Morning Daypart Remains a Solid One for Advertisers - Broadcasting & Cable

Morning Daypart Remains a Solid One for Advertisers

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The battle for early morning supremacy between ABC's Good
Morning America
and NBC's Today gets a lot of coverage, but for
media agencies and their advertiser clients, it doesn't so much matter who's No.1.
What counts is that the daypart maintains its solid overall audience. That's
because most advertisers who buy broadcast early morning buy all three
networks, much like they do in the evening news daypart.

"From an advertiser viewpoint, all three shows combined
[including CBS This Morning]
draw anywhere from 10 million to 12 million viewers each morning and that is as
good as a better-than-average broadcast primetime show does," says Brad Adgate,
senior VP of research at Horizon Media. "It is a quality audience, maybe even
more upscale than primetime."

The pecking order might change, but viewers are not
abandoning broadcast morning as much as they are broadcast primetime. "Audience
erosion overall in the morning has not been as large because there are more
people up early and watching morning news shows than ever," Adgate says. "Of
course there is more fragmentation with cable news shows, but the overall
audience is still there."

Of course, the broadcast networks themselves don't see it
that way, since they remain in a fierce battle to be at the top of the list.
Unfortunately for CBS, it remains, at least so far, a two-horse race; changing the
morning show name from The Early Show to CBS This Morning earlier
this year and bringing in some new hosts hasn't yet led to any real upward
movement in viewers. However, short of giving back the two hours to affiliates,
CBS is going to continue to try to make the show work. It is not hugely
expensive to produce, and even in third place, the network can make a profit selling
advertising, even at a lower rate than the direct competition.

The battle between GMA and Today has, of
course, been tight for decades. This past spring, GMA pulled closer in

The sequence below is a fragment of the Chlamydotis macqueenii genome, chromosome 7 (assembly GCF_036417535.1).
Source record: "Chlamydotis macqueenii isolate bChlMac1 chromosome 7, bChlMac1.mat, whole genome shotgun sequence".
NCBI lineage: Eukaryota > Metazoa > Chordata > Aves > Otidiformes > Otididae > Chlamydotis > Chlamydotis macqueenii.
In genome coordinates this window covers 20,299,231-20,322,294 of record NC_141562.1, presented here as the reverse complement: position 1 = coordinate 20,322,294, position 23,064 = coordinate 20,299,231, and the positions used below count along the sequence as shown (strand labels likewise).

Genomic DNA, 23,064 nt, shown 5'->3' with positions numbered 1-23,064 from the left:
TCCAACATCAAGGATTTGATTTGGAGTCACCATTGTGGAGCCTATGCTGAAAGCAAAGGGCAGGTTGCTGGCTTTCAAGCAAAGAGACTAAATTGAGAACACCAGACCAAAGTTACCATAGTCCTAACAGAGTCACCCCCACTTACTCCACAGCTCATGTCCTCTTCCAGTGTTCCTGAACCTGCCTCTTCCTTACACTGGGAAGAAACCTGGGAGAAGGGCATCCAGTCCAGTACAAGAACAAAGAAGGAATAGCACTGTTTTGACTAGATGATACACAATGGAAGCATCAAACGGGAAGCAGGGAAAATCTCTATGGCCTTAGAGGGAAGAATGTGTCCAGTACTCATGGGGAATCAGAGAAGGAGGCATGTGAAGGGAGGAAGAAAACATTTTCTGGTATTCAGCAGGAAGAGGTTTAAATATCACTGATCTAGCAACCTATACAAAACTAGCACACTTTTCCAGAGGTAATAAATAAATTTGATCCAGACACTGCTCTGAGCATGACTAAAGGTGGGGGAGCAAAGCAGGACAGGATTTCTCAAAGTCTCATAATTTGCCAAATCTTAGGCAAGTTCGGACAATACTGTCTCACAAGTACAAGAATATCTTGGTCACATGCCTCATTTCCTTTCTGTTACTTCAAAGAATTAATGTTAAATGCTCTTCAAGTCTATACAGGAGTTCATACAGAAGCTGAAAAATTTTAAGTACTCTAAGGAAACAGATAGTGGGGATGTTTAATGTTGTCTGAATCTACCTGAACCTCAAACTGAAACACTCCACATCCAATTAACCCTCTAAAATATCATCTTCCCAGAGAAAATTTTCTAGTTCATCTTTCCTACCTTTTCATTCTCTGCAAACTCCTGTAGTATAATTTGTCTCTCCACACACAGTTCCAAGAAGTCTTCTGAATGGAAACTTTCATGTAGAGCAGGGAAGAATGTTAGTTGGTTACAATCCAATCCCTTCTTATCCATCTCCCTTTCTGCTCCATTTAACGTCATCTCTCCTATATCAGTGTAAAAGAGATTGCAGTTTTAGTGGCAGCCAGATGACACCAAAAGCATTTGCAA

total viewers to No.1 Today than it had been in some 16 years. Then,
during May sweeps, GMA wound up drawing
more viewers than Today for a time,
which tightened the battle that much more.

Today still won
the 2011-12 broadcast regular season, which ended in late May, but GMA
narrowed the gap significantly. For 2011-12, according to Nielsen data, Today averaged 5.33 million viewers
compared to GMA's 4.93 million, a gap of only 400,000, which is half of
what Today was leading by at the end of the 2010-11 season. The two
shows were in a virtual dead heat in viewers over 55, each pulling in about 2.7
million per show. But GMA managed to cut the gap among viewers in demos
18-34, 18-49 and 25-54. While Today lost 79,000 viewers in the 18-34
demo, 180,000 in the 18-49 demo and 200,000 in the 25-54 demo, GMA
gained 53,000 in the 18-34 demo, 140,000 in the 18-49 demo and 140,000 in the
25-54 demo.

In the process, while GMA maintained its median age
audience of 57, Today jumped up a year to 55.

Meanwhile, CBS This Morning remains mired in a still-distant
third place. Its attempt to revitalize the show by renaming it and bringing in
Charlie Rose and Gayle King as cohosts alongside Erica Hill has not yet caught
on with viewers in the nearly six months since the Jan. 9 changeover. While it
was still The Early Show this past season, it averaged 2.3 million
viewers-the same number it has been averaging now as CBS This Morning.
However, viewer demos have shuffled a tiny bit, and the show lost some younger
viewers while increasing its 55-plus viewership. The show's median age audience
in six months has increased by a year to 58. From the 2010-11 season to this
one, viewership of The Early Show dropped by about 300,000 per show-not
so bad, but also not a trend that will help lift the show out of the cellar.

Adgate believes that some of the stagnation in viewership at
CBS This Morning is a result of the very public battle between Today and
GMA, which has gotten both shows lots of publicity.

"CBS has to be given credit for at least trying to do
something to improve its viewership numbers in the daypart," Adgate says. "They
have done some things in other news dayparts like Sunday morning and evening
news that have worked in picking up more viewers, so they do have some chips."

Moving forward, the battle back and forth between Today
and GMA is going to get more interesting come August when NBC televises
two weeks of the Summer Olympics from London.

"The Olympics are going to give the Today show a much needed shot in the
arm," Adgate says. "Today will get a
10%-15% increase in viewership and ratings during the Games. The Today show
hosts will do it live from London and interview all the Olympians and there
will be a lot of viewer interest. The question will be what happens after the
Olympics and heading into fall and the new season. Will Today be able to
hold on to those viewers? If not, while Matt Lauer has a new contract, there
could be some other changes. Broadcast morning is a personality driven daypart."

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